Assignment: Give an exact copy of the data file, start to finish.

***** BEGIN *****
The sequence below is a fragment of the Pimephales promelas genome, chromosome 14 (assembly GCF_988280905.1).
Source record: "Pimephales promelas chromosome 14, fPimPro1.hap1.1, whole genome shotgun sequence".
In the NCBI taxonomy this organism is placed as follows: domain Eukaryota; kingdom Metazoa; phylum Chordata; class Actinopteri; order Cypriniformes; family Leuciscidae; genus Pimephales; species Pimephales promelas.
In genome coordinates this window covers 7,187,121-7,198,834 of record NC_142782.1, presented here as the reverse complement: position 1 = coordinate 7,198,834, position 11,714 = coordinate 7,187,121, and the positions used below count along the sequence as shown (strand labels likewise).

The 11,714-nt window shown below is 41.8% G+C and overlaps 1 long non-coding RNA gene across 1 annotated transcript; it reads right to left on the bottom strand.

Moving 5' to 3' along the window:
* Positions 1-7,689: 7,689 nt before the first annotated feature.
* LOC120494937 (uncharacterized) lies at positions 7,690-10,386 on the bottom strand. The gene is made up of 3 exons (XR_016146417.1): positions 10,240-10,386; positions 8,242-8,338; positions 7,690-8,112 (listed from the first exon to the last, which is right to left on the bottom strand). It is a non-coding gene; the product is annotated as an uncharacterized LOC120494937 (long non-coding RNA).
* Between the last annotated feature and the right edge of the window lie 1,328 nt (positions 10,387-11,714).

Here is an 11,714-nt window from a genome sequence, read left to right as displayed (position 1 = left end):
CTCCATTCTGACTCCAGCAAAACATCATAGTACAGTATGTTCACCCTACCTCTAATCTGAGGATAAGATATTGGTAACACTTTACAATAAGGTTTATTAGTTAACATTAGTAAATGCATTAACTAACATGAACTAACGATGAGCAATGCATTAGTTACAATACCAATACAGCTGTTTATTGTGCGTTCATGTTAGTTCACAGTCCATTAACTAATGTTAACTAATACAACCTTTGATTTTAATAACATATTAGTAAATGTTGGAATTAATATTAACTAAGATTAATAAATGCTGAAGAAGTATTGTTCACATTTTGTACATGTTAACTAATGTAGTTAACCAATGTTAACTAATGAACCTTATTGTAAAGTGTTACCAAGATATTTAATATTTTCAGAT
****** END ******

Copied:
The sequence below is a fragment of the Pimephales promelas genome, chromosome 14 (assembly GCF_988280905.1).
Source record: "Pimephales promelas chromosome 14, fPimPro1.hap1.1, whole genome shotgun sequence".
In the NCBI taxonomy this organism is placed as follows: domain Eukaryota; kingdom Metazoa; phylum Chordata; class Actinopteri; order Cypriniformes; family Leuciscidae; genus Pimephales; species Pimephales promelas.
In genome coordinates this window covers 7,187,121-7,198,834 of record NC_142782.1, presented here as the reverse complement: position 1 = coordinate 7,198,834, position 11,714 = coordinate 7,187,121, and the positions used below count along the sequence as shown (strand labels likewise).

The 11,714-nt window shown below is 41.8% G+C and overlaps 1 long non-coding RNA gene across 1 annotated transcript; it reads right to left on the bottom strand.

Moving 5' to 3' along the window:
* Positions 1-7,689: 7,689 nt before the first annotated feature.
* LOC120494937 (uncharacterized) lies at positions 7,690-10,386 on the bottom strand. The gene is made up of 3 exons (XR_016146417.1): positions 10,240-10,386; positions 8,242-8,338; positions 7,690-8,112 (listed from the first exon to the last, which is right to left on the bottom strand). It is a non-coding gene; the product is annotated as an uncharacterized LOC120494937 (long non-coding RNA).
* Between the last annotated feature and the right edge of the window lie 1,328 nt (positions 10,387-11,714).

Here is an 11,714-nt window from a genome sequence, read left to right as displayed (position 1 = left end):
CTCCATTCTGACTCCAGCAAAACATCATAGTACAGTATGTTCACCCTACCTCTAATCTGAGGATAAGATATTGGTAACACTTTACAATAAGGTTTATTAGTTAACATTAGTAAATGCATTAACTAACATGAACTAACGATGAGCAATGCATTAGTTACAATACCAATACAGCTGTTTATTGTGCGTTCATGTTAGTTCACAGTCCATTAACTAATGTTAACTAATACAACCTTTGATTTTAATAACATATTAGTAAATGTTGGAATTAATATTAACTAAGATTAATAAATGCTGAAGAAGTATTGTTCACATTTTGTACATGTTAACTAATGTAGTTAACCAATGTTAACTAATGAACCTTATTGTAAAGTGTTACCAAGATATTTAATATTTTCAGAT